Sperm donor loses bid to have access to son
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WHILE a judge said he had considerable understanding for the anguish of a sperm donor who wanted access to his son, it was not in the child’s best interests.
Gauteng High Court, Pretoria Judge Jody Kollapen turned down the first part of an application by the sperm donor to see the child, 5, on some weekends, birthdays and holidays.
The father wanted the arrangement pending an investigation by a family advocate into what is in the child’s best interest. He then wanted to bring a later application for a more permanent arrangement regarding access to the boy.
But Judge Kollapen said the child’s parents, a lesbian couple of which one was the biological mother, were entitled to their nuclear family’s privacy.
He said all indications were that despite claims to the contrary by the sperm donor, they were good parents.
While the sperm donor (applicant) could lodge the second part of his application, the judge made it clear that he did not think it would be in the child’s interest.
In the opening to his judgment, Judge Kollapen recited a poem by a Lebanese poet:
Your children are not your own They are life's longing for itself.
They come through you, but not from you. And though they are with you yet they belong not to you.
Judge Kollapen said this case was about a young child and, while the dispute in law related to contact and further rights to the child, in many respects it raised philosophical questions about “who children are and who, if anyone, they belong to, if not to themselves”.
The sperm donor, in his application to have access to the child, said when he held the newborn in his arms, he realised he had not appreciated the psychological effect his sperm donation would have on him when he entered into the donorship agreement.
While the judge was sympathetic, he pointed out that there was also a contract in place that the donor should honour.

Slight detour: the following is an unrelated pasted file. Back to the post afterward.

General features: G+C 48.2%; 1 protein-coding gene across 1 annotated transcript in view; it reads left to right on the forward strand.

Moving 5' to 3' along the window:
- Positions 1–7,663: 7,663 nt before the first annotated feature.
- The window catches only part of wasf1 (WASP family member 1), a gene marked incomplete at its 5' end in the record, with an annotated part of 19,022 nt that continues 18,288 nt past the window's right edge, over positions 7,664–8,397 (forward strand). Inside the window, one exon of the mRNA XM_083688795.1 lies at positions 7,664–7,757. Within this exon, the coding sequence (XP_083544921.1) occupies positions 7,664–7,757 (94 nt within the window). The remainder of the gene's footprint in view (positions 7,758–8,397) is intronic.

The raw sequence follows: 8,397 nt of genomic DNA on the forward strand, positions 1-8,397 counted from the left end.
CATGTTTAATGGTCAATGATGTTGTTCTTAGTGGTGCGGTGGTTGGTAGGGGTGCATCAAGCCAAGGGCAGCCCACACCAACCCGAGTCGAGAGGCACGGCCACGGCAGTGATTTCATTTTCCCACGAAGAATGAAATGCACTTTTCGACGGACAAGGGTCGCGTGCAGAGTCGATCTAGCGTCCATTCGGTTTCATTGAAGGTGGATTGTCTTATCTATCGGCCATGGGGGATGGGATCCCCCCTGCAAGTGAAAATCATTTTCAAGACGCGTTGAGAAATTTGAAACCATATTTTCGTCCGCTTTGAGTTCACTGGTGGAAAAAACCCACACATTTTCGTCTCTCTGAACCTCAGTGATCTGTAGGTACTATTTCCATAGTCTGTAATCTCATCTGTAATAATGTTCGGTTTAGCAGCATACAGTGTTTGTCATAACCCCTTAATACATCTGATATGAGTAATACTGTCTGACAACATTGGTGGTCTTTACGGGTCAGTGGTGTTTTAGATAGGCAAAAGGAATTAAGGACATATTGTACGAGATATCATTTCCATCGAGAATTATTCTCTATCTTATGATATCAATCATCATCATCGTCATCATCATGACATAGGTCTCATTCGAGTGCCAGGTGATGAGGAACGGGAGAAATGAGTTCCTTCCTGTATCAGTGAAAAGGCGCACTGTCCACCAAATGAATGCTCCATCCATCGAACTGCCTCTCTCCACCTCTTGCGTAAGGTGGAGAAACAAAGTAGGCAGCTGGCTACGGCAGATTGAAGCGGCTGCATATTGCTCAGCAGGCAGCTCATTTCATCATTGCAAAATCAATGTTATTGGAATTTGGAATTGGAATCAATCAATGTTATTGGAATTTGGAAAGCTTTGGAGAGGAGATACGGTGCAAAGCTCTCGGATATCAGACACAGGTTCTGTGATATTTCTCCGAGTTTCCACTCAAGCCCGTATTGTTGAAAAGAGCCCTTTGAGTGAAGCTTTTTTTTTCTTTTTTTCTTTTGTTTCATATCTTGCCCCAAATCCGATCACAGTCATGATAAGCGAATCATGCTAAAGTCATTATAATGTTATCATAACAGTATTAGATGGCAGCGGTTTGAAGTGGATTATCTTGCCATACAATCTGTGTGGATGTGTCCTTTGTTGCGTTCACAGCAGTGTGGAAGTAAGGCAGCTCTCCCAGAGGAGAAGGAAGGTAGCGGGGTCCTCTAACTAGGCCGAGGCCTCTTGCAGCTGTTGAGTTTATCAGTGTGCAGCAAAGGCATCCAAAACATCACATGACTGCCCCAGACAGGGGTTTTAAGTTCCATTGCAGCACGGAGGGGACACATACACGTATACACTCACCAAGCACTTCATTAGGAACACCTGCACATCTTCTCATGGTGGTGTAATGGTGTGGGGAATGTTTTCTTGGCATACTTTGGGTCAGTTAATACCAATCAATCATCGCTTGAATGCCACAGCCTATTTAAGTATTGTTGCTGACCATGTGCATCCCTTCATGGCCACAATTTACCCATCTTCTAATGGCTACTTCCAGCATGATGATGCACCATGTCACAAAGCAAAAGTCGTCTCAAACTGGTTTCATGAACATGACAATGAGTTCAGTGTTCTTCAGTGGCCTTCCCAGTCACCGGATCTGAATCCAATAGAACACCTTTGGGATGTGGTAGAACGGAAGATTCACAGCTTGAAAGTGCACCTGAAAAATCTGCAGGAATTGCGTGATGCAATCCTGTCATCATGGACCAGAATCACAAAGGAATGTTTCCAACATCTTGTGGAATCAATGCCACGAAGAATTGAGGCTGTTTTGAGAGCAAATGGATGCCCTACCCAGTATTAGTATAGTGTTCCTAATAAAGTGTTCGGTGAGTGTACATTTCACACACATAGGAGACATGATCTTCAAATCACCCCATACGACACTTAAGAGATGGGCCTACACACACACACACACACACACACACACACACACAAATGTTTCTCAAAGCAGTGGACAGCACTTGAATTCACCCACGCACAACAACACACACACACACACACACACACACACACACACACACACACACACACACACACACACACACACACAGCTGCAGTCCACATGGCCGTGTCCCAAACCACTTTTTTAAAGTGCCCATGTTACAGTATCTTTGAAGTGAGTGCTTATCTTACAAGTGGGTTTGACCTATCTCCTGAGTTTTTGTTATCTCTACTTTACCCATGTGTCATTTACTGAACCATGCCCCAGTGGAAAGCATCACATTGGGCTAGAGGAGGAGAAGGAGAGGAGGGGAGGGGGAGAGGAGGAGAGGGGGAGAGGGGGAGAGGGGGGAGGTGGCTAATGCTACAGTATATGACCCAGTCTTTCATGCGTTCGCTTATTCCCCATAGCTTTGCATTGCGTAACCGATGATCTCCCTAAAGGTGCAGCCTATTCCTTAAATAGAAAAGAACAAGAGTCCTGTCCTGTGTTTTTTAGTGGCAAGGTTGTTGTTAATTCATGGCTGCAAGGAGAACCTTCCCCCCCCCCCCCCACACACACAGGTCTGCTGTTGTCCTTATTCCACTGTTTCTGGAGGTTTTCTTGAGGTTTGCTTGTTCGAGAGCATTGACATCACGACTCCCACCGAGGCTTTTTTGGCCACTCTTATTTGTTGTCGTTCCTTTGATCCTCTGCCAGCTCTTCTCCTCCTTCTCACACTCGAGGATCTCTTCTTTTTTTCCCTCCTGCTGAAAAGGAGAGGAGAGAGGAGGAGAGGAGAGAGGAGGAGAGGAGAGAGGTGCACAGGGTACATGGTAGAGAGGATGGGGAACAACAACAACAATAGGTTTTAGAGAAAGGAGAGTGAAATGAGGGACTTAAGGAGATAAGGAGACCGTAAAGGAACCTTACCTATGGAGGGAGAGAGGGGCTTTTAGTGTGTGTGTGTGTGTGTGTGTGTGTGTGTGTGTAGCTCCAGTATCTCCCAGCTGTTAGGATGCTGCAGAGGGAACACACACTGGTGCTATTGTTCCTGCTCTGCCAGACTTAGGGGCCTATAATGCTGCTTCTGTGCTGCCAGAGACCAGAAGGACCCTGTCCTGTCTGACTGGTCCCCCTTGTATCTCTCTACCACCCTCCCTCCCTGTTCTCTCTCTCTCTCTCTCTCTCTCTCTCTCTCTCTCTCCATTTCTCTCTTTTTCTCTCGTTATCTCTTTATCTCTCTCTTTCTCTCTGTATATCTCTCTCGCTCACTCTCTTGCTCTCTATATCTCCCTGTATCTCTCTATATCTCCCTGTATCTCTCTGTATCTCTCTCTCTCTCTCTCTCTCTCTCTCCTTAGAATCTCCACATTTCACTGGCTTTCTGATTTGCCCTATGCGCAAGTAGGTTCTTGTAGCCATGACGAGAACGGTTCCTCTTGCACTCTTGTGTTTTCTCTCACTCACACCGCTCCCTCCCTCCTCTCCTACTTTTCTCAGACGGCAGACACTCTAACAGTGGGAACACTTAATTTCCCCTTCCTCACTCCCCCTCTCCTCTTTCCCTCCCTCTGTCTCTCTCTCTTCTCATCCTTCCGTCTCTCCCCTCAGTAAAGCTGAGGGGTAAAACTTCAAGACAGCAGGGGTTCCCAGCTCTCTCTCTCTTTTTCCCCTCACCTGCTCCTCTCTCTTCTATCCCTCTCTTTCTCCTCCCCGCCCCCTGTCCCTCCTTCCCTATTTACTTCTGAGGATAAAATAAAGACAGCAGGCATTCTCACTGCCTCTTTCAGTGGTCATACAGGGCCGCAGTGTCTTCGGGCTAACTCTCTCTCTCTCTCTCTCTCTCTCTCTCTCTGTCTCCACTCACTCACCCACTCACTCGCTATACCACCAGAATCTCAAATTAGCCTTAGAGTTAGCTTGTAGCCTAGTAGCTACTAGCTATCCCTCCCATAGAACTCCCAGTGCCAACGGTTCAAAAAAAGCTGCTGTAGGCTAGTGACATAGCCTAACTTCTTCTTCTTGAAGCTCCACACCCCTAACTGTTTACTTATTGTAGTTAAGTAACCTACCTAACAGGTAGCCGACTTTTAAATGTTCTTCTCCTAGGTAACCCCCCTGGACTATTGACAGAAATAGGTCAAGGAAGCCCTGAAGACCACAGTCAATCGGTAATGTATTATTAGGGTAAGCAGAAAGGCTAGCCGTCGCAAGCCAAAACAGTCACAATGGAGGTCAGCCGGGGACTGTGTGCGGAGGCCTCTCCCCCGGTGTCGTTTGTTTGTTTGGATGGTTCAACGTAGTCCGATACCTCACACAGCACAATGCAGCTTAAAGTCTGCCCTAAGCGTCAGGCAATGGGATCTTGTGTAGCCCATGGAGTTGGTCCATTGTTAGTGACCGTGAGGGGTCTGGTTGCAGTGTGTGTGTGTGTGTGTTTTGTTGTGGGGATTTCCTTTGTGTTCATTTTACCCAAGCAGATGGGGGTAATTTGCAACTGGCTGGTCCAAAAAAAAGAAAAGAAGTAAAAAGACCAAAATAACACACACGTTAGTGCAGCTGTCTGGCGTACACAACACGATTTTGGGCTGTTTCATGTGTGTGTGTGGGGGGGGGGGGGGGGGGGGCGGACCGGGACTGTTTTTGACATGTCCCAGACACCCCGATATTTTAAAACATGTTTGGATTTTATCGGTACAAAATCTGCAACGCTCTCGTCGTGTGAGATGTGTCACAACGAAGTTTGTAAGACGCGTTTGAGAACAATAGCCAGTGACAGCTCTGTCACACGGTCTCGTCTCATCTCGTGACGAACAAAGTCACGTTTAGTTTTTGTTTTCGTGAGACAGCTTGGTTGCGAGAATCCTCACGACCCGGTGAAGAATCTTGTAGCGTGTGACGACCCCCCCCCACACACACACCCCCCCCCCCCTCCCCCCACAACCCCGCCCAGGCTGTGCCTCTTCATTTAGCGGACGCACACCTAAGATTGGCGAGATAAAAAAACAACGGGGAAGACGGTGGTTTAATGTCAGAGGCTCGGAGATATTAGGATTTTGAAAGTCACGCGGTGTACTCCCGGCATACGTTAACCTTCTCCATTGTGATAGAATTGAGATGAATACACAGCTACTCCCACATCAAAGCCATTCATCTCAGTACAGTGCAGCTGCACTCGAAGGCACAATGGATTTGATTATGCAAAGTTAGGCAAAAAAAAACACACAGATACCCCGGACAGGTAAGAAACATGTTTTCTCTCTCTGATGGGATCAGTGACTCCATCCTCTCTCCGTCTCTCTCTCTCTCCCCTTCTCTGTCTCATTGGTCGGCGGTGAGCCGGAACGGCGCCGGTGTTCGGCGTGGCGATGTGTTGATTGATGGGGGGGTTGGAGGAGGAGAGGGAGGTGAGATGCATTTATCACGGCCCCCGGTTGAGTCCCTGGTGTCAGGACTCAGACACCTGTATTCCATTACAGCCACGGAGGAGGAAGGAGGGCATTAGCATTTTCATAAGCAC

While the man who donated sperm to the same-sex couple had played an active role in his son’s life up until now, the couple no longer wanted him in the child’s life.
The parties may not be identified, in order to safeguard the rights of the child, who is referred to as L.
The father and his mother (the child’s biological grandmother) want immediate contact with L, pending a later ruling on a more permanent arrangement.
Both the donor and his mother made allegations that the lesbian couple was failing in their parental roles. These included that the granny saw the child fall out of the car and that they were taking him to the pub where they often had drinks. They were also criticising his schooling.
But the judge frowned upon that, as it emerged the mothers visited a family restaurant and that the child fell out of the car in excitement when he saw his dog.
The matter raised important constitutional issues regarding the rights of children born by gamete donation as well as the adults involved.
The sperm donor said the mothers did allow him to see the child on occasions. When they lived on his plot, in a different house, he saw the child daily for about a year.
Judge Kollapen, however, said: “It is a far stretch to suggest that someone who, out of goodwill and gratitude, reaches out and is warm and inviting to another, must then carry the consequence that such conduct may trigger a rights claim on the part of the other.”
He said it was important to recognise that the application was not a contest between the parties. A starting point must be the recognition that the respondents were the child’s mothers.
He said the concept of mothering was determined by the quality and function thereof and was no longer determined by the gender of the parent and the proposed role that they were classified as in society.
“Ultimately, it must be about the environment of love and caring that is created for a growing child and not the sexual orientation of its parents.”
Judge Kollapen said the application must fail, not because the applicants were ill-suited in their commitment to L, but rather in recognition that the family the respondents had made for themselves in their relationship with their child was intimate and special and worthy of constitutional protection from outside interference.
Although the donor’s intentions were good, they were not in the best interest of the child, he said.